UBC Faculty Research and Publications

Evidence-Based Strategies for the Treatment of Peritoneal Malignancies during Health Care Resource Restriction: The COVID-19 Pandemic Shariff, Farhana; Bischof, Danielle; Govindarajan, Anand; Prince, Rebecca; Burkes, Ronald; Haase, Erika; Mack, Lloyd; Temple, Walley; Hebbard, Pamela; Boulanger-Gobeil, Cindy; Giacomantonio, Carman; Brind’Amour, Alexandre; Sidéris, Lucas; Dubé, Pierre; Hamilton, Trevor; MacNeill, Andrea; Bouchard-Fortier, Antoine; Younan, Rami; McCart, Andrea

Abstract

Background: The COVID-19 pandemic has put enormous pressure on hospital resources, and has affected all aspects of patient care. As operative volumes decrease, cancer surgeries must be triaged and prioritized with careful thought and attention to ensure maximal benefit for the maximum number of patients. Peritoneal malignancies present a unique challenge, as surgical management can be resource intensive, but patients have limited non-surgical treatment options. This review summarizes current data on outcomes and resource utilization to help inform decision-making and case prioritization in times of constrained health care resources. Methods: A rapid literature review was performed, examining surgical and non-surgical outcomes data for peritoneal malignancies. Narrative data synthesis was cross-referenced with relevant societal guidelines. Peritoneal malignancy surgeons and medical oncologists reviewed recommendations to establish a national perspective on case triage and mitigating treatment strategies. Results and Conclusions: Triage of peritoneal malignancies during this time of restricted health care resource is nuanced and requires multidisciplinary discussion with consideration of individual patient factors. Prioritization should be given to patients where delay may compromise resectability of disease, and where alternative treatment options are lacking. Mitigating strategies such as systemic chemotherapy and/or surgical deferral may be utilized with close surveillance for disease stability or progression, which may affect surgical urgency. Unique hospital capacity, and ability to manage the complex post-operative course for these patients must also be considered to ensure patient and system needs are aligned.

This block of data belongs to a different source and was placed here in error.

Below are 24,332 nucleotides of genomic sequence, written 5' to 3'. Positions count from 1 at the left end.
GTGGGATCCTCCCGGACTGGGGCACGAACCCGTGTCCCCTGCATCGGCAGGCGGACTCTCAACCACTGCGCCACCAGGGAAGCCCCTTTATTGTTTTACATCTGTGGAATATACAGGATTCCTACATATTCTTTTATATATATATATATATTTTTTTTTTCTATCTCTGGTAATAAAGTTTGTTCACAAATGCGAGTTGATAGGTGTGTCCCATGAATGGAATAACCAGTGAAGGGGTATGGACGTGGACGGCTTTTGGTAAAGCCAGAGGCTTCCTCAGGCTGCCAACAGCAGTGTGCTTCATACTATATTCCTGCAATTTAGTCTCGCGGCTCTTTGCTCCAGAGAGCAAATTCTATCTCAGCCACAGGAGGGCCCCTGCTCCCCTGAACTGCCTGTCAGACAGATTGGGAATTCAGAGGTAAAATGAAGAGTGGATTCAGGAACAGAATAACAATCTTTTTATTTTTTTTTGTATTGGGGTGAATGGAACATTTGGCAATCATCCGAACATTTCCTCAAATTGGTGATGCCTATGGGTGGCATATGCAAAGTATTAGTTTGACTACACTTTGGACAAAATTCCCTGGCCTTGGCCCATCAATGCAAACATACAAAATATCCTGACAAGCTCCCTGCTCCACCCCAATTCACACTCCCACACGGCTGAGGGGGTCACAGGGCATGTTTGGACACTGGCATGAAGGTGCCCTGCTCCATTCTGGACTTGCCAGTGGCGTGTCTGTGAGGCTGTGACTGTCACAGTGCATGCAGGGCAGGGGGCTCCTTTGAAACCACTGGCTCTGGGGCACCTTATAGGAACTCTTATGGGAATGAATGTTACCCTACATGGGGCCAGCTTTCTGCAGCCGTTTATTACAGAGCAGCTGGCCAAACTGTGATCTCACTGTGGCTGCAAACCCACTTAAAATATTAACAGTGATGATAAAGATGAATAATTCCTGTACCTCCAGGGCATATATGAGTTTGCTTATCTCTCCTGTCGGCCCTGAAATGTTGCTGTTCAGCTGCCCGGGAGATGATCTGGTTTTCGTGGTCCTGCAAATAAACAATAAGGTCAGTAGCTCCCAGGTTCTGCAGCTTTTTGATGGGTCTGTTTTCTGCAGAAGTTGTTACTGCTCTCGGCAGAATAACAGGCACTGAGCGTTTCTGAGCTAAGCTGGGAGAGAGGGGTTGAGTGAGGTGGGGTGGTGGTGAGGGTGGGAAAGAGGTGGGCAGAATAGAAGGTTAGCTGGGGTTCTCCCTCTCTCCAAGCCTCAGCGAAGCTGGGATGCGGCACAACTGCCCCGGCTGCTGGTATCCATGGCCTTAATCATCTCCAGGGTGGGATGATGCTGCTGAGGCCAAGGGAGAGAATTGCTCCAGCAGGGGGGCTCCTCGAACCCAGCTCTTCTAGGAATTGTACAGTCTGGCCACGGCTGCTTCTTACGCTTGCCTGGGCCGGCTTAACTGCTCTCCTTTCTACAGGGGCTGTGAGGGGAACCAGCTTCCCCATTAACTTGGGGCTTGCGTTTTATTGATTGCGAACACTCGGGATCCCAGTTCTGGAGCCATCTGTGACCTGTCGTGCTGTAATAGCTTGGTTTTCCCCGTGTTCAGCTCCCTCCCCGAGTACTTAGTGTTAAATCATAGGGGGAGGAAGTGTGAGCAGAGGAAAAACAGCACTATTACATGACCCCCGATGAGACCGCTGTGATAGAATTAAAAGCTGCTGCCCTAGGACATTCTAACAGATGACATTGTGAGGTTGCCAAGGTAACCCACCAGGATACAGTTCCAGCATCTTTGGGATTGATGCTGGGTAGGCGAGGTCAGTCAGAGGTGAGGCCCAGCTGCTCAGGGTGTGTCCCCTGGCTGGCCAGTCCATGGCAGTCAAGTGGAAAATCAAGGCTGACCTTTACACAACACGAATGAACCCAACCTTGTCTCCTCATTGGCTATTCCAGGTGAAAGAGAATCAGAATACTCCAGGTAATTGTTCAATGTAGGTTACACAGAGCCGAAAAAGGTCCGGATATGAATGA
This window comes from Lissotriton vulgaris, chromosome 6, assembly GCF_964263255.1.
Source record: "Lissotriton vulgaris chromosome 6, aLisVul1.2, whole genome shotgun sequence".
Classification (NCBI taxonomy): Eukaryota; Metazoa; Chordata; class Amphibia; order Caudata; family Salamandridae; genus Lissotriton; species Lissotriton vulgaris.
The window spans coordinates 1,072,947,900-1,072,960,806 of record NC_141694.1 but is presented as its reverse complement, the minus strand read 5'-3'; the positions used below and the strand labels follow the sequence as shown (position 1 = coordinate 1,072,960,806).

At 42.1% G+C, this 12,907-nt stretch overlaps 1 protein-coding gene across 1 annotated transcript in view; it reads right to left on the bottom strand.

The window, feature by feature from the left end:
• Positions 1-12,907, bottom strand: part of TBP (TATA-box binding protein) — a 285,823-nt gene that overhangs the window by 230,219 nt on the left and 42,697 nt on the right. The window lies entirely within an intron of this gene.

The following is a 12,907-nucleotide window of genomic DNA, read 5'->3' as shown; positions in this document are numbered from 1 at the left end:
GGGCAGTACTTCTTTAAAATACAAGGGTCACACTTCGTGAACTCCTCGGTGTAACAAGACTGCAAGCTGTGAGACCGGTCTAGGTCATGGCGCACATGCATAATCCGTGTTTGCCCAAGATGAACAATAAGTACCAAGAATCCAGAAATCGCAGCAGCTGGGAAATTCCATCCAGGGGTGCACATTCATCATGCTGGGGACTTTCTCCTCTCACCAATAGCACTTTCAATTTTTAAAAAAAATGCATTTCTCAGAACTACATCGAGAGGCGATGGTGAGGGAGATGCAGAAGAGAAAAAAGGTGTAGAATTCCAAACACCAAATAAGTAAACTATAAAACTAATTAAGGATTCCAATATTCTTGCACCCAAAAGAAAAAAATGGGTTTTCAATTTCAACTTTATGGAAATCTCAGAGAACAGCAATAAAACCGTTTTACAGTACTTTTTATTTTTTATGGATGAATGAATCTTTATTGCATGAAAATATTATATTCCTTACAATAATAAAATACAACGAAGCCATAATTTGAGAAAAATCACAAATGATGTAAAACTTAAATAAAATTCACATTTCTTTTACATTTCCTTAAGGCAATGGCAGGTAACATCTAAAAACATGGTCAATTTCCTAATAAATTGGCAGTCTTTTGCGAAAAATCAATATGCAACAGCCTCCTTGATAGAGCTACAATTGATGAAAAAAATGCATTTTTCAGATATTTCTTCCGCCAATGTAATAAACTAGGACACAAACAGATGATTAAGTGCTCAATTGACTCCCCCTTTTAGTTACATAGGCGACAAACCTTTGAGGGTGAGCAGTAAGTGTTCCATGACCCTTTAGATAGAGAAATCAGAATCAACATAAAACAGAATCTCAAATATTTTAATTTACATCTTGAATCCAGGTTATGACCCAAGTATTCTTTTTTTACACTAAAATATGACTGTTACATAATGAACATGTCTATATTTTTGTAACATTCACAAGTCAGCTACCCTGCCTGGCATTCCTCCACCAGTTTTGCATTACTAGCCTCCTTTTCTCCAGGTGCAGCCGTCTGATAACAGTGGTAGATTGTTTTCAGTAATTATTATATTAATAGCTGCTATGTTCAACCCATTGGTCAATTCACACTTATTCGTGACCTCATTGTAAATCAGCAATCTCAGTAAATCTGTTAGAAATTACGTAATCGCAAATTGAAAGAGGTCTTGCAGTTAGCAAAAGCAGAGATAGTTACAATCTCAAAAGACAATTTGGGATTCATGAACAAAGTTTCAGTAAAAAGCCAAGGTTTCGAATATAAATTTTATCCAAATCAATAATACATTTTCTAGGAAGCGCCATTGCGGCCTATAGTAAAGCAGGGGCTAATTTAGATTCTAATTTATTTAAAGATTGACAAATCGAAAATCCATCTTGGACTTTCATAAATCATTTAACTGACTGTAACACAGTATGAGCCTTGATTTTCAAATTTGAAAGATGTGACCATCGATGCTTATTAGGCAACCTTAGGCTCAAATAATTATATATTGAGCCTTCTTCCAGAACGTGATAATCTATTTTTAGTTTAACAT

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CC BY 4.0

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